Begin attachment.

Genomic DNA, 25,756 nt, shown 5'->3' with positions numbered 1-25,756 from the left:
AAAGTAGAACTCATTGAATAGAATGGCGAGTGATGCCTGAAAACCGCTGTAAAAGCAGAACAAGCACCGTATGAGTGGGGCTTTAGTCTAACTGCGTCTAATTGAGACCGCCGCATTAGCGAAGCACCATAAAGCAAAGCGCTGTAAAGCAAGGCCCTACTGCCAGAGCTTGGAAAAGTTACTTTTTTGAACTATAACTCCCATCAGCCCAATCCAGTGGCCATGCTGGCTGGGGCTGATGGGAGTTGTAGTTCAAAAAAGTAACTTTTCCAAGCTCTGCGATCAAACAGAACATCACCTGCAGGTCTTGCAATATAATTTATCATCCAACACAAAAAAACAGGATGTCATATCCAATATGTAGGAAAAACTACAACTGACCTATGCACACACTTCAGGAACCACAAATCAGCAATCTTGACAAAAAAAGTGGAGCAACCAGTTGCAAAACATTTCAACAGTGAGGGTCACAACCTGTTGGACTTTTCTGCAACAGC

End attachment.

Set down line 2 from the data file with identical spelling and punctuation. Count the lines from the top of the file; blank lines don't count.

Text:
AAAGTAGAACTCATTGAATAGAATGGCGAGTGATGCCTGAAAACCGCTGTAAAAGCAGAACAAGCACCGTATGAGTGGGGCTTTAGTCTAACTGCGTCTAATTGAGACCGCCGCATTAGCGAAGCACCATAAAGCAAAGCGCTGTAAAGCAAGGCCCTACTGCCAGAGCTTGGAAAAGTTACTTTTTTGAACTATAACTCCCATCAGCCCAATCCAGTGGCCATGCTGGCTGGGGCTGATGGGAGTTGTAGTTCAAAAAAGTAACTTTTCCAAGCTCTGCGATCAAACAGAACATCACCTGCAGGTCTTGCAATATAATTTATCATCCAACACAAAAAAACAGGATGTCATATCCAATATGTAGGAAAAACTACAACTGACCTATGCACACACTTCAGGAACCACAAATCAGCAATCTTGACAAAAAAAGTGGAGCAACCAGTTGCAAAACATTTCAACAGTGAGGGTCACAACCTGTTGGACTTTTCTGCAACAGC